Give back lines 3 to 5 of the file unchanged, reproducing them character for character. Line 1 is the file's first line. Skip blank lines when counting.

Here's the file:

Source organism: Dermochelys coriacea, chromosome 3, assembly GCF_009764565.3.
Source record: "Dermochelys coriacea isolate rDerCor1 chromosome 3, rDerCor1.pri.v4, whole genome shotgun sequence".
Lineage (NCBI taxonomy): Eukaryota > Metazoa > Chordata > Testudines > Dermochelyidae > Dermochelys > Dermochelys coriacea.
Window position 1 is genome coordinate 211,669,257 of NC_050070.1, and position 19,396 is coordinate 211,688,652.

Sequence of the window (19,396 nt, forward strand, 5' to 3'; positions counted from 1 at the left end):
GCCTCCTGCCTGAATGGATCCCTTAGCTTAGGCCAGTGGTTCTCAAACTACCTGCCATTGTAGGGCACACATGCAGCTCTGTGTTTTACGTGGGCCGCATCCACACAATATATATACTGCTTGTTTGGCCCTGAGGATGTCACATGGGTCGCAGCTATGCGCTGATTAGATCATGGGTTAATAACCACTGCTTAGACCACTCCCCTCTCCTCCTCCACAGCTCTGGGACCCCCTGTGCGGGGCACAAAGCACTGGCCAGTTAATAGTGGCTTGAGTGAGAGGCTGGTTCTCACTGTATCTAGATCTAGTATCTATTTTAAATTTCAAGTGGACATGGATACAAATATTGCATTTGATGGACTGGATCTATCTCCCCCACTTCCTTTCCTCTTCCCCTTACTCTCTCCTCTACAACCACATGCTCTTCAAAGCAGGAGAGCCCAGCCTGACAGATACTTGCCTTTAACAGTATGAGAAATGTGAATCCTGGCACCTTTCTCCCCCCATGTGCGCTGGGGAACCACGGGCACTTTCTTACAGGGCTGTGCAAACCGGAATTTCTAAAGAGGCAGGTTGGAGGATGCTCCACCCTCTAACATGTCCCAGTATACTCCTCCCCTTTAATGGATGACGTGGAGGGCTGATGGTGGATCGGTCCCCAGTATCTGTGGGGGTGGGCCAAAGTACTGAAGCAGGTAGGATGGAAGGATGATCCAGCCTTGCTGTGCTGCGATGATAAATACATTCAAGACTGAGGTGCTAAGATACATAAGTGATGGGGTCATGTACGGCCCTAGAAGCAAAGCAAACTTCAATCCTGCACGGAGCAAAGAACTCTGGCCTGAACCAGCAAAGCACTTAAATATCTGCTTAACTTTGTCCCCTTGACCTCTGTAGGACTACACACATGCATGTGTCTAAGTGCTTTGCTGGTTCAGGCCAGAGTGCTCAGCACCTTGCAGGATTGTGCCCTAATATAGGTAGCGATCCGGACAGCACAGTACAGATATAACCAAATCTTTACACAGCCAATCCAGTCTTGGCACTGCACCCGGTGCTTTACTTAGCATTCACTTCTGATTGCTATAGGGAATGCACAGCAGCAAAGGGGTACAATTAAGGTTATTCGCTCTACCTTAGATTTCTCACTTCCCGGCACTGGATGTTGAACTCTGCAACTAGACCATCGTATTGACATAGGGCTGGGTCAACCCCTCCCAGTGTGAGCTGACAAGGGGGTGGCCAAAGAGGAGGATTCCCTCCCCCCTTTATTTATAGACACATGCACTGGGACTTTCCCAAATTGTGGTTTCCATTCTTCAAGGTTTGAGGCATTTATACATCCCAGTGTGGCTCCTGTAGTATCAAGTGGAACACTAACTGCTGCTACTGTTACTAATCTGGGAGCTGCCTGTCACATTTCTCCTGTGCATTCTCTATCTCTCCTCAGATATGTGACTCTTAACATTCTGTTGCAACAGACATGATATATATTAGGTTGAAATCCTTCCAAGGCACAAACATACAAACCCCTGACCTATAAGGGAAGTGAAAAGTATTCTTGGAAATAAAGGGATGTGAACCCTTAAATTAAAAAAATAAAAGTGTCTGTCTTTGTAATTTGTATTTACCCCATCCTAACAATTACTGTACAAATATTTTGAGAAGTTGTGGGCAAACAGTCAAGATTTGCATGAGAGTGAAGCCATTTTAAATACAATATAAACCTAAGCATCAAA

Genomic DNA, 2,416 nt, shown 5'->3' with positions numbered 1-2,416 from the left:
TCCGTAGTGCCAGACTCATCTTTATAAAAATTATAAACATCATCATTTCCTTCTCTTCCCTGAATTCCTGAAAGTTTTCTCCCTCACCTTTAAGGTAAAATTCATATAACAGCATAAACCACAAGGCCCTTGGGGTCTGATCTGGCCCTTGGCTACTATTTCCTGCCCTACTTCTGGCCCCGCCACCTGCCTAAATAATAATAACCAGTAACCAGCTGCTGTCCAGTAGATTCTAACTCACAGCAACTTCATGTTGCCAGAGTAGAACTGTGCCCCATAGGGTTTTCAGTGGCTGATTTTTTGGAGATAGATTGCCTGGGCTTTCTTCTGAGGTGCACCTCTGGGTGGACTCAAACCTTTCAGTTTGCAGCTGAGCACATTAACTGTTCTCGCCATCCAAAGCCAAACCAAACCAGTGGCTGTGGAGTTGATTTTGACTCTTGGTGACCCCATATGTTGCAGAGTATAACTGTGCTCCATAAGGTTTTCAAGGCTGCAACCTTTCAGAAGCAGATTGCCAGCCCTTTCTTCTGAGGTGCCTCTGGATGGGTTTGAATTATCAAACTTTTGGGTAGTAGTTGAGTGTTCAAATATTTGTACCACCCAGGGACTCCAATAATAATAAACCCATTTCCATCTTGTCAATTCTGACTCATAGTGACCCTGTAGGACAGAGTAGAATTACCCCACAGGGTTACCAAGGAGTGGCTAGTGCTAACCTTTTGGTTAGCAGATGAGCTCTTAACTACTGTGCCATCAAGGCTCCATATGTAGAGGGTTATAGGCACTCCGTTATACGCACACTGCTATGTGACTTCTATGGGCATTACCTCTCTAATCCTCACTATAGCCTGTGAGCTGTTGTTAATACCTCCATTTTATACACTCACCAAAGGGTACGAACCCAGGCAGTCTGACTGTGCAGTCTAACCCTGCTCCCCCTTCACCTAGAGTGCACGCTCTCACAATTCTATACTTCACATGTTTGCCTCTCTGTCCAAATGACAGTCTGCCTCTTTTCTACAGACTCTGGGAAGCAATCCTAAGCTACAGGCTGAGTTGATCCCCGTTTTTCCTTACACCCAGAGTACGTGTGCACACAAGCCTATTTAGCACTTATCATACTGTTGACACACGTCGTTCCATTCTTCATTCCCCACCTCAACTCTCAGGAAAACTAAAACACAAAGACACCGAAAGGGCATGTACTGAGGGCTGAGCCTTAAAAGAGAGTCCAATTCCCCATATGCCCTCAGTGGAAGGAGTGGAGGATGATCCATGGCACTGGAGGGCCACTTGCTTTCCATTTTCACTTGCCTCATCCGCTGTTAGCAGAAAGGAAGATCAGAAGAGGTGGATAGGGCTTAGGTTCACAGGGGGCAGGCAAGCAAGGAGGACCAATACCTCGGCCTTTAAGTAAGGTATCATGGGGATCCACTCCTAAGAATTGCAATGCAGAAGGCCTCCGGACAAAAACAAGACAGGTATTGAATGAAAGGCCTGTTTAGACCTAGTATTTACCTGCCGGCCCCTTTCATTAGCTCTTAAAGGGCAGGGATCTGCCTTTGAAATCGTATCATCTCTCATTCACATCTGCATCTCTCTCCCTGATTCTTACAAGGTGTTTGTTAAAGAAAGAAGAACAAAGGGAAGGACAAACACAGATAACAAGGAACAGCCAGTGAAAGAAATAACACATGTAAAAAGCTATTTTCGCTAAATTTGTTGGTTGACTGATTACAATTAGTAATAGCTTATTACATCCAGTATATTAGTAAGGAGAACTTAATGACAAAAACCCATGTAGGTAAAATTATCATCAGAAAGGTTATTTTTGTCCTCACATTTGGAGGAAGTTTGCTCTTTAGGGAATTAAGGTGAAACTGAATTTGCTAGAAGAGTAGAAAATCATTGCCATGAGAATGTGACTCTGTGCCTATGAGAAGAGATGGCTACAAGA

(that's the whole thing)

Lineage (NCBI taxonomy): Eukaryota > Metazoa > Chordata > Testudines > Dermochelyidae > Dermochelys > Dermochelys coriacea.
Window position 1 is genome coordinate 211,669,257 of NC_050070.1, and position 19,396 is coordinate 211,688,652.

Sequence of the window (19,396 nt, forward strand, 5' to 3'; positions counted from 1 at the left end):